Biden's Nuclear Submarine Announcement Puts Him in Awkward Situation

President Joe Biden will travel to San Diego Monday afternoon to announce a ground-breaking agreement with the leaders of Australia and Great Britain to develop fleets of nuclear-powered attack submarines to strengthen the three countries' naval superiority across the Asia-Pacific region as a bulwark to China's increasingly powerful navy.

Arguably, the timing could not be worse.

As Biden prepared for his trip over the weekend, the U.S Coast Guard suspended its search for a number of missing migrants after a pair of smuggling boats capsized off California's southern coast, leaving at least eight dead and seven missing in what one local official described as "one of the worst maritime smuggling tragedies" the city and state of California had ever seen.

The news comes amid spiking numbers in illegal border crossings and high-profile migrant deaths that have heightened scrutiny of the Biden administration's immigration policies.

Joe Biden in San Diego
President Joe Biden (inset) is pictured here with the border wall where it crosses the beach as it ends in the Pacific Ocean along the US-Mexico border between San Diego and Tijuana on May 10, 2021, at International Friendship Park in San Diego County, California. Leon Neal/Getty Images

A February U.S Customs and Border Patrol report examining migrant deaths between 2017 and 2021 reported agents found a then record-breaking 568 migrants' remains in 2021—double the number found in the final year of President Donald Trump's administration.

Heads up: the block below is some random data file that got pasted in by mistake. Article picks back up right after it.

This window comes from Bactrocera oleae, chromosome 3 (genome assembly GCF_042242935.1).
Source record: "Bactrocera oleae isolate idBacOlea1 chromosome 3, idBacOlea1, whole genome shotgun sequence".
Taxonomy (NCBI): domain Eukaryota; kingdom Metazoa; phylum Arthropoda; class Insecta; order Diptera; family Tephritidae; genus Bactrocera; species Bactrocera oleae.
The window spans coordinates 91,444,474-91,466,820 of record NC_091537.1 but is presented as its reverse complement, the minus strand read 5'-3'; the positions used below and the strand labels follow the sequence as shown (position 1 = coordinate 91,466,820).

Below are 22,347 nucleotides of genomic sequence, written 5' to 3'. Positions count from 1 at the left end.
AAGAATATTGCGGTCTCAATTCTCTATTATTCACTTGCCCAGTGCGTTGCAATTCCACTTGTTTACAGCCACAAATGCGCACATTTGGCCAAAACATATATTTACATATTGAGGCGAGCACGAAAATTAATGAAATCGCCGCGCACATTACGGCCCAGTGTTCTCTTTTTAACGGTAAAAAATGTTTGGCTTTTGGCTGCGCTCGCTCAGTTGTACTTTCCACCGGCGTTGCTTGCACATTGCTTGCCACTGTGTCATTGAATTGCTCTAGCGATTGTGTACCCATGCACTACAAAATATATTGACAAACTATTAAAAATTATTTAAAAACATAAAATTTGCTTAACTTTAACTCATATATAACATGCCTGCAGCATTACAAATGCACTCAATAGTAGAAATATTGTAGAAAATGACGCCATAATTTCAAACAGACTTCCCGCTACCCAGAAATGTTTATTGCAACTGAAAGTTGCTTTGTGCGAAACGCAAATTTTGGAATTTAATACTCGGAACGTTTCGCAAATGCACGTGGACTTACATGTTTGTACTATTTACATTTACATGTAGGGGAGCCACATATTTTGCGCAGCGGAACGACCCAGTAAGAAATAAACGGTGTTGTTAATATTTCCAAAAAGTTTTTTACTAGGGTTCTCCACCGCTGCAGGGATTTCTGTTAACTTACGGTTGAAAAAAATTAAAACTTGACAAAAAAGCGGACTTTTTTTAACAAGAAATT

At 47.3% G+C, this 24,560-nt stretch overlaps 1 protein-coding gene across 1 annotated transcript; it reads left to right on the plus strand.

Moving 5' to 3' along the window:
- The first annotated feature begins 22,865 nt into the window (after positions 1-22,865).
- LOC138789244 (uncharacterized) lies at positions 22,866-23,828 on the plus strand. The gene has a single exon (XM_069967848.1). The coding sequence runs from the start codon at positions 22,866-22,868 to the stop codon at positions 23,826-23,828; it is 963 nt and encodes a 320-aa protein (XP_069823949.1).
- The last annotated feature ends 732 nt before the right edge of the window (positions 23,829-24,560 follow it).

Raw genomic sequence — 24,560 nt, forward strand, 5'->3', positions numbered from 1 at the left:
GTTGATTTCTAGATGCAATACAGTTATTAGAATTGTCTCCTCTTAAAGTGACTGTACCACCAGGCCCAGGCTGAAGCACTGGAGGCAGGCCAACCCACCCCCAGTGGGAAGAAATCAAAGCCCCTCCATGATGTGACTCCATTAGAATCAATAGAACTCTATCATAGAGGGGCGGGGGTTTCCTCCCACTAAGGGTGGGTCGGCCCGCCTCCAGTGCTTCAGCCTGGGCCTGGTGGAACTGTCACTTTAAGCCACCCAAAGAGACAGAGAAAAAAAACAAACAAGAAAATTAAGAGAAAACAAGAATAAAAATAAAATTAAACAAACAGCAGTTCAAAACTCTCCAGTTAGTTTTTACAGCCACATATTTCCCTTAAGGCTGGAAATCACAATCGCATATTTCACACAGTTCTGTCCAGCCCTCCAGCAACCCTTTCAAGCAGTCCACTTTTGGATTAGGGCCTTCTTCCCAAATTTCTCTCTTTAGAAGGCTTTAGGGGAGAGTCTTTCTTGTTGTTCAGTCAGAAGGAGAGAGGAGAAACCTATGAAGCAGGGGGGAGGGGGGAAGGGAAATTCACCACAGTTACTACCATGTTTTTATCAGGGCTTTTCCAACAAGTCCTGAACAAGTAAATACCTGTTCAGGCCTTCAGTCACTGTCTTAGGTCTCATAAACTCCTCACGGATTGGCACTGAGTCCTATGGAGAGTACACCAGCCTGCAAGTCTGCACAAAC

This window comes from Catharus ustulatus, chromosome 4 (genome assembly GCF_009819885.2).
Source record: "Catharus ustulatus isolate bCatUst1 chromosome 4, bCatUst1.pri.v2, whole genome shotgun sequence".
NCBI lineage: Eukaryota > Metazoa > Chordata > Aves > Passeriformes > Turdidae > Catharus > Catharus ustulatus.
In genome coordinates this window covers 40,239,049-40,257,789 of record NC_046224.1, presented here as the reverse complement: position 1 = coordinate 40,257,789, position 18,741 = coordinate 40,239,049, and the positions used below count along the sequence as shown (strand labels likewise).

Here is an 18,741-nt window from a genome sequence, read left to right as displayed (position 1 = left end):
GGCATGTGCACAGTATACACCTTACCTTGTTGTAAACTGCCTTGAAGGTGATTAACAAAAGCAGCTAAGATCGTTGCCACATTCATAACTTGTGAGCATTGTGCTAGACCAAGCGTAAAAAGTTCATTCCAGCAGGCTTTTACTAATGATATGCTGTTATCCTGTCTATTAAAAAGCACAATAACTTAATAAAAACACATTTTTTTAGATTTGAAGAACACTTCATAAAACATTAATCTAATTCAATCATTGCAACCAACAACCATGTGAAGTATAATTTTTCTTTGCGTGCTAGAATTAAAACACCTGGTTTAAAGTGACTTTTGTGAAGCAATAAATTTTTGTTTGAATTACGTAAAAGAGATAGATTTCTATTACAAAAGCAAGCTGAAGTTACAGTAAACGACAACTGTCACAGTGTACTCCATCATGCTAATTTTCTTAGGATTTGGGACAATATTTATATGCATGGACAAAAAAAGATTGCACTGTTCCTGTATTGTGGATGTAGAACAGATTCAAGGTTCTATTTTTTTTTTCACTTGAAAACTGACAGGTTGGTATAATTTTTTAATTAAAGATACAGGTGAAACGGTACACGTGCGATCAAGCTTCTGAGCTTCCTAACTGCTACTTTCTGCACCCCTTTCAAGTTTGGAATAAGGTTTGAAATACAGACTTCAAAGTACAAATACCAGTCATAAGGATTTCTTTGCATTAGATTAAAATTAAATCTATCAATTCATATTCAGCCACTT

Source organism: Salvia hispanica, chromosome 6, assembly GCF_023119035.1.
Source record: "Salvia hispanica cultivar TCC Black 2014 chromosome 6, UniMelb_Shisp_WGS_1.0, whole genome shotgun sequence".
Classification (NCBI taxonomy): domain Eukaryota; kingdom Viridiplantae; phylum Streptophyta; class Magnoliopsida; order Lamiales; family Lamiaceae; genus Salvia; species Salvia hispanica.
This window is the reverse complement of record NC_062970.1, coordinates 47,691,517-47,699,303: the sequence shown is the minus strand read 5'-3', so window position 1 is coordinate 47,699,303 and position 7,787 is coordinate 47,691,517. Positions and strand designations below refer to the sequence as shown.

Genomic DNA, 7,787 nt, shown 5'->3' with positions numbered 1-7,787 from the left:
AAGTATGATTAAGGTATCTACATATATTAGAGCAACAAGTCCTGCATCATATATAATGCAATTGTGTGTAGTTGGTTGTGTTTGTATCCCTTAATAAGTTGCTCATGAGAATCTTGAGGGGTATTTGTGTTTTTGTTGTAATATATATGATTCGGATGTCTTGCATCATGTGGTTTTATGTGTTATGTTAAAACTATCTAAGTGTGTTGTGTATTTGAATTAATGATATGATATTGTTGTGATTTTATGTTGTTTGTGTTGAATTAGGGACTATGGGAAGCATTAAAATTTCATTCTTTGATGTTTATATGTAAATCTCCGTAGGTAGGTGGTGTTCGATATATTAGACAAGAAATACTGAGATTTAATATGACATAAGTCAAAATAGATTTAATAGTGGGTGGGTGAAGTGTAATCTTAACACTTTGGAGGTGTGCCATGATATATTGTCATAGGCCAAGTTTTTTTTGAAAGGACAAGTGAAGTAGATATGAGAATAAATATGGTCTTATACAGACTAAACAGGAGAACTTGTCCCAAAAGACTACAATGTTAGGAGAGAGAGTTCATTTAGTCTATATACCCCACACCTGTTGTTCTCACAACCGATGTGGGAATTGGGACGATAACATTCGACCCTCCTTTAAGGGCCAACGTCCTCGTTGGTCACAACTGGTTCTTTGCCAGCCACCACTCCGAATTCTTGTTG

And those numbers are increasing: According to an October report by CBS News, the agency discovered the remains of 853 dead migrants in 2022 amid a record-breaking number of undocumented migrant crossings at the U.S. Southern Border.

While Texas has remained the focal point of the crisis, the migrant crisis in San Diego and Southern California has grown increasingly precarious throughout the spike in crossings.

According to November data from the Mexican Consulate in San Diego last fall, at least 46 Mexican nationals died in their attempt to cross the border between the Tijuana region and nearby San Diego between October 2021 and September 2022, a sizable increase from the 34 reported in the previous 12 months and the 11 the region saw in 2019.

Meanwhile, in late February, U.S. Border Patrol Chief Raul Ortiz tweeted that agents in the San Diego sector located approximately 75 miles inland seized 232 pounds of the deadly drug fentanyl amid concerns of an escalating illicit drug trade through the southern border.

It is unclear whether Biden intends to address the recent migrant deaths or his border policy on the San Diego visit. However, his administration has been taking a more aggressive posture on the border in efforts to stem the crisis—occasionally at the expense of angering some within his base.

Ahead of the anticipated end of the Trump-era Title 42 policy on May 11—which allowed U.S. officials to turn away migrants at the border under the guise of preventing the spread of COVID-19—Biden's administration has reportedly been working to roll out plans to enlist additional restrictions on many migrants' access to asylum.

These include a so-called "transit ban" that would bar migrants from applying for asylum unless they were denied elsewhere or had already applied, plans to detain migrants and their families who cross the border illegally, and a policy change to allow the rapid adjudication of asylum cases.

Newsweek has reached out to the White House for comment.